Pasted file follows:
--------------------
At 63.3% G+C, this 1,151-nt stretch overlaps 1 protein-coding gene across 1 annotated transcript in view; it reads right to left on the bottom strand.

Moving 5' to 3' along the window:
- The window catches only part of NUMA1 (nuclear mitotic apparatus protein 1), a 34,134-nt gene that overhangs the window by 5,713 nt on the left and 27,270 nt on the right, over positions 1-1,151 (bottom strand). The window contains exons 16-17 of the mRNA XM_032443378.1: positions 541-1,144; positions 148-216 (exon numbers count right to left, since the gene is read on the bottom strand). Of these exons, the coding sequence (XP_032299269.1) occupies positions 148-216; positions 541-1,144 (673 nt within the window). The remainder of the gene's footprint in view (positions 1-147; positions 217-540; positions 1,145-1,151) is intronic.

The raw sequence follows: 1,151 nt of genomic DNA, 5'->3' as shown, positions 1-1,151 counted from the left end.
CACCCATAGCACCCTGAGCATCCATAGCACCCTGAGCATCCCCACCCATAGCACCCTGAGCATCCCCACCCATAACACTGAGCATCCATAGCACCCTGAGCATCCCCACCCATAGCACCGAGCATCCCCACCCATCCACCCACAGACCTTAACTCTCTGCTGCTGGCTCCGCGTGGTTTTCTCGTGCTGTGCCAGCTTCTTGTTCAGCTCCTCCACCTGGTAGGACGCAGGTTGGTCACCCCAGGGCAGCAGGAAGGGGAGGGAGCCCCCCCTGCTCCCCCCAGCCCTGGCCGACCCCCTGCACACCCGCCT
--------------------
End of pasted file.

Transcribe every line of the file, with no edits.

At 63.3% G+C, this 1,151-nt stretch overlaps 1 protein-coding gene across 1 annotated transcript in view; it reads right to left on the bottom strand.

Moving 5' to 3' along the window:
- The window catches only part of NUMA1 (nuclear mitotic apparatus protein 1), a 34,134-nt gene that overhangs the window by 5,713 nt on the left and 27,270 nt on the right, over positions 1-1,151 (bottom strand). The window contains exons 16-17 of the mRNA XM_032443378.1: positions 541-1,144; positions 148-216 (exon numbers count right to left, since the gene is read on the bottom strand). Of these exons, the coding sequence (XP_032299269.1) occupies positions 148-216; positions 541-1,144 (673 nt within the window). The remainder of the gene's footprint in view (positions 1-147; positions 217-540; positions 1,145-1,151) is intronic.

The raw sequence follows: 1,151 nt of genomic DNA, 5'->3' as shown, positions 1-1,151 counted from the left end.
CACCCATAGCACCCTGAGCATCCATAGCACCCTGAGCATCCCCACCCATAGCACCCTGAGCATCCCCACCCATAACACTGAGCATCCATAGCACCCTGAGCATCCCCACCCATAGCACCGAGCATCCCCACCCATCCACCCACAGACCTTAACTCTCTGCTGCTGGCTCCGCGTGGTTTTCTCGTGCTGTGCCAGCTTCTTGTTCAGCTCCTCCACCTGGTAGGACGCAGGTTGGTCACCCCAGGGCAGCAGGAAGGGGAGGGAGCCCCCCCTGCTCCCCCCAGCCCTGGCCGACCCCCTGCACACCCGCCT